A game theoretic approach to detect and co-exist with malicious nodes in wireless networks



W. J. Wang; M. Chatterjee; K. Kwiat;Q. Li


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Abbreviated Journal Title

Comput. Netw.


Malicious node; Game theory; Coexistence; Bayesian games; Markov; Bayes-Nash Equilibrium; AD HOC NETWORKS; ATTACKS; Computer Science, Hardware & Architecture; Computer Science, Information; Systems; Engineering, Electrical & Electronic; Telecommunications


Identification and isolation of malicious nodes in a distributed system is a challenging problem. This problem is further aggravated in a wireless network because the unreliable channel hides the actions of each node from one another. Therefore, a regular node can only construct a belief about a malicious node through monitoring and observation. In this paper, we use game theory to study the interactions between regular and malicious nodes in a wireless network. We model the malicious node detection process as a Bayesian game with imperfect information and show that a mixed strategy perfect Bayesian Nash Equilibrium (also a sequential equilibrium) is attainable. While the equilibrium in the detection game ensures the identification of the malicious nodes, we argue that it might not be profitable to isolate the malicious nodes upon detection. As a matter of fact, malicious nodes can co-exist with regular nodes as long as the destruction they bring is less than the contribution they make. To show how we can utilize the malicious nodes, a post-detection game between the malicious and regular nodes is formalized. Solution to this game shows the existence of a subgame perfect Nash Equilibrium and reveals the conditions that are necessary to achieve the equilibrium. Further, we show how a malicious node can construct a belief about the belief held by a regular node. By employing the belief about the belief system, a Markov Perfect Bayes Nash Equilibrium is reached and the equilibrium postpones the detection of the malicious node. Simulation results and their discussions are provided to illustrate the properties of the derived equilibria. The integration of the detection game and the post-detection is also studied and it is shown that the former one can transit into the latter one when the malicious node actively adjusts its strategies. (C) 2014 Elsevier B.V. All rights reserved.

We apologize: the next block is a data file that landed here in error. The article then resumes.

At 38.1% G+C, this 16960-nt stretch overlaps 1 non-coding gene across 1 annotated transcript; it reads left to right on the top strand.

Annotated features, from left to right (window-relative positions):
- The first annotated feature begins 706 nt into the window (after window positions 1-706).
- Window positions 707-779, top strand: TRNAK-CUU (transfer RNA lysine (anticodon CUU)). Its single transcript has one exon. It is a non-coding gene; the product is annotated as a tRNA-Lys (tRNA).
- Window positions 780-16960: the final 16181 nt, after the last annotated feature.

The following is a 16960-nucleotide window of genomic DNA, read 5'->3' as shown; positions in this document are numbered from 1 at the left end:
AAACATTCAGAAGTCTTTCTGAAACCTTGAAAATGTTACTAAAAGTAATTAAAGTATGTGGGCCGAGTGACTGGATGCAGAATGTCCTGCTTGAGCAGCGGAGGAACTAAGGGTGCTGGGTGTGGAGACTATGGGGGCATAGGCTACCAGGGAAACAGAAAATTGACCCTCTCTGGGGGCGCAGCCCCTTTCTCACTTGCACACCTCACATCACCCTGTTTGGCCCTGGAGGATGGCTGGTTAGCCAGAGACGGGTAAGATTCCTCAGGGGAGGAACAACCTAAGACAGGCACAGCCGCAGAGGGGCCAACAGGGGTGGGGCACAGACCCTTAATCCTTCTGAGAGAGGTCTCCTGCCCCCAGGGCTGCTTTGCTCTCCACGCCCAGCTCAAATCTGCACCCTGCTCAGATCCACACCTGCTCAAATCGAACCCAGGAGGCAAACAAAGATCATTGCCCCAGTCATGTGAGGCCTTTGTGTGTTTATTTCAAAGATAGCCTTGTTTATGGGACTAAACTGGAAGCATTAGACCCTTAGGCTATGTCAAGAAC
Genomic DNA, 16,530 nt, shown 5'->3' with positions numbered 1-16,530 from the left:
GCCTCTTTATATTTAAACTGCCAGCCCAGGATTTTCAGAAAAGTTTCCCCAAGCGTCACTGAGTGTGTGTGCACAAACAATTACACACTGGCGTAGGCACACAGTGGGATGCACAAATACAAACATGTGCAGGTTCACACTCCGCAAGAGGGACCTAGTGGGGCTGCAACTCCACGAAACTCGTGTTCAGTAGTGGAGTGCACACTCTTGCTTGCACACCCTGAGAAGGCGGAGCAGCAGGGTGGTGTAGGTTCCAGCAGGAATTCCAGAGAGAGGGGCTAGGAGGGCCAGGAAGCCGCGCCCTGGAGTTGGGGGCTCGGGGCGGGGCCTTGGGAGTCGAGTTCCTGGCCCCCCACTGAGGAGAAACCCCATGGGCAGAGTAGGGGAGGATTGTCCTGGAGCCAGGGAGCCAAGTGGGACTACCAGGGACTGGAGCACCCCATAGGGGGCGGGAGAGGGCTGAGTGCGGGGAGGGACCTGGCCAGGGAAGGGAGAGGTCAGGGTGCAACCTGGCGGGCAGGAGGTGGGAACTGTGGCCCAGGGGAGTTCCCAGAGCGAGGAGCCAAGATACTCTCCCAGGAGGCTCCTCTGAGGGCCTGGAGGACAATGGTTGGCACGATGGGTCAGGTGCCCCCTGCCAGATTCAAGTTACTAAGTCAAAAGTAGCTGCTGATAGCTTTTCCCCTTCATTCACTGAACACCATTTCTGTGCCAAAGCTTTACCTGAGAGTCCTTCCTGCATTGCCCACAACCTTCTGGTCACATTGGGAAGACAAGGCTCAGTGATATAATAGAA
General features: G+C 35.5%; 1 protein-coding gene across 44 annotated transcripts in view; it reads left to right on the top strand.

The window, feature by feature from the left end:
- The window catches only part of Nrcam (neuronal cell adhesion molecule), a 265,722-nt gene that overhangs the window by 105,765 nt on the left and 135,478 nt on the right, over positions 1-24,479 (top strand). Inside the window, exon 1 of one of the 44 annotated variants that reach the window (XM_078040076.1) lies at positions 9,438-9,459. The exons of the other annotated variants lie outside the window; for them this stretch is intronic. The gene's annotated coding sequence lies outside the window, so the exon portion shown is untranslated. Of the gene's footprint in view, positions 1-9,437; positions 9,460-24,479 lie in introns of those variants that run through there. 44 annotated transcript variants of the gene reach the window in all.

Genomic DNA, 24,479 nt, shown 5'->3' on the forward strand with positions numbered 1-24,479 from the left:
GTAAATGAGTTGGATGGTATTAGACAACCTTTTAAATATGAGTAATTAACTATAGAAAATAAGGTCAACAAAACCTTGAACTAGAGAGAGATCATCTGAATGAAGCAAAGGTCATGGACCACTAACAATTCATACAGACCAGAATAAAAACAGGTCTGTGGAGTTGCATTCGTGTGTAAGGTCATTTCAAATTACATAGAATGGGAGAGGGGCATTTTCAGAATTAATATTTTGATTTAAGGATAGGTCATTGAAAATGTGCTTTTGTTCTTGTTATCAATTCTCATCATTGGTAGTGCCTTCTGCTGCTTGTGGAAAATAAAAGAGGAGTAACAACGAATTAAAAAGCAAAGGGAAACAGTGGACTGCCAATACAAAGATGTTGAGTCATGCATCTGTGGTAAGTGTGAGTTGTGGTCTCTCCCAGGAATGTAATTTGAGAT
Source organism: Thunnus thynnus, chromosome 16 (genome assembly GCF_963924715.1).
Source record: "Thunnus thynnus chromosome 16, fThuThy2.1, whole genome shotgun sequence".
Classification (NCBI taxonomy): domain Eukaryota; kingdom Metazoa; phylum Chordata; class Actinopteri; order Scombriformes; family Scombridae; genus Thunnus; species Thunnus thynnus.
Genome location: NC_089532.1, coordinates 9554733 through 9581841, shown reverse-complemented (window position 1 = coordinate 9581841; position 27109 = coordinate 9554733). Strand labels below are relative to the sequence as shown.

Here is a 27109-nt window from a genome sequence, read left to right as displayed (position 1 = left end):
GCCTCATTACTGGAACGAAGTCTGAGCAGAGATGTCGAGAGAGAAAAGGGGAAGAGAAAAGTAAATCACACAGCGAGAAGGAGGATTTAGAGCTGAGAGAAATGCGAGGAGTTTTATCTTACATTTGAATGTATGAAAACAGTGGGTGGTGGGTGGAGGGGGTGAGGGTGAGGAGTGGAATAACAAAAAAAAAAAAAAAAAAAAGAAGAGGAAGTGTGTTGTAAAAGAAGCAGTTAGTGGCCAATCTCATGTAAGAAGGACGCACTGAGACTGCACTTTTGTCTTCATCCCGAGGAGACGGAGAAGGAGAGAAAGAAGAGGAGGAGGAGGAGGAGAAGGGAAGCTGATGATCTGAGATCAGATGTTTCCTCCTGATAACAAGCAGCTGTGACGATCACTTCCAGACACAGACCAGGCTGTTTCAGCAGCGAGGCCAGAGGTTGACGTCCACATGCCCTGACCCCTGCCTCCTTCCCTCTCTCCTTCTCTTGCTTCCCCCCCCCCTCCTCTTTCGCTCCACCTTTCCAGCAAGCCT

Journal Title

Computer Networks



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